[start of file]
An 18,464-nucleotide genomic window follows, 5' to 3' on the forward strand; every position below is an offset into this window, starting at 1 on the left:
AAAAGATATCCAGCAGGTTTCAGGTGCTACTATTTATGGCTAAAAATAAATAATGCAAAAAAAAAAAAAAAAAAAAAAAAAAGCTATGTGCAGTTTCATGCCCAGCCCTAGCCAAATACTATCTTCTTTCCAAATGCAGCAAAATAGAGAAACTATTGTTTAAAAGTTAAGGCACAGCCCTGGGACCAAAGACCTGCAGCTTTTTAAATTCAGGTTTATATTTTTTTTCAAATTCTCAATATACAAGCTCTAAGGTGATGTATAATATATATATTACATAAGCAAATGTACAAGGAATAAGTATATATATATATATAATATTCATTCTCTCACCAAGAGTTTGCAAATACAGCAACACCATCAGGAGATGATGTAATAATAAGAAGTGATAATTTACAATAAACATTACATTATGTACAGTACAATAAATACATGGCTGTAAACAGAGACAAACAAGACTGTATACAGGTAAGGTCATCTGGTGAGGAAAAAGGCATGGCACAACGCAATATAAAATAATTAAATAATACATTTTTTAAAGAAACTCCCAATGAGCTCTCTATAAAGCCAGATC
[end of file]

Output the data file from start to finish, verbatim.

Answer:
An 18,464-nucleotide genomic window follows, 5' to 3' on the forward strand; every position below is an offset into this window, starting at 1 on the left:
AAAAGATATCCAGCAGGTTTCAGGTGCTACTATTTATGGCTAAAAATAAATAATGCAAAAAAAAAAAAAAAAAAAAAAAAAAGCTATGTGCAGTTTCATGCCCAGCCCTAGCCAAATACTATCTTCTTTCCAAATGCAGCAAAATAGAGAAACTATTGTTTAAAAGTTAAGGCACAGCCCTGGGACCAAAGACCTGCAGCTTTTTAAATTCAGGTTTATATTTTTTTTCAAATTCTCAATATACAAGCTCTAAGGTGATGTATAATATATATATTACATAAGCAAATGTACAAGGAATAAGTATATATATATATATAATATTCATTCTCTCACCAAGAGTTTGCAAATACAGCAACACCATCAGGAGATGATGTAATAATAAGAAGTGATAATTTACAATAAACATTACATTATGTACAGTACAATAAATACATGGCTGTAAACAGAGACAAACAAGACTGTATACAGGTAAGGTCATCTGGTGAGGAAAAAGGCATGGCACAACGCAATATAAAATAATTAAATAATACATTTTTTAAAGAAACTCCCAATGAGCTCTCTATAAAGCCAGATC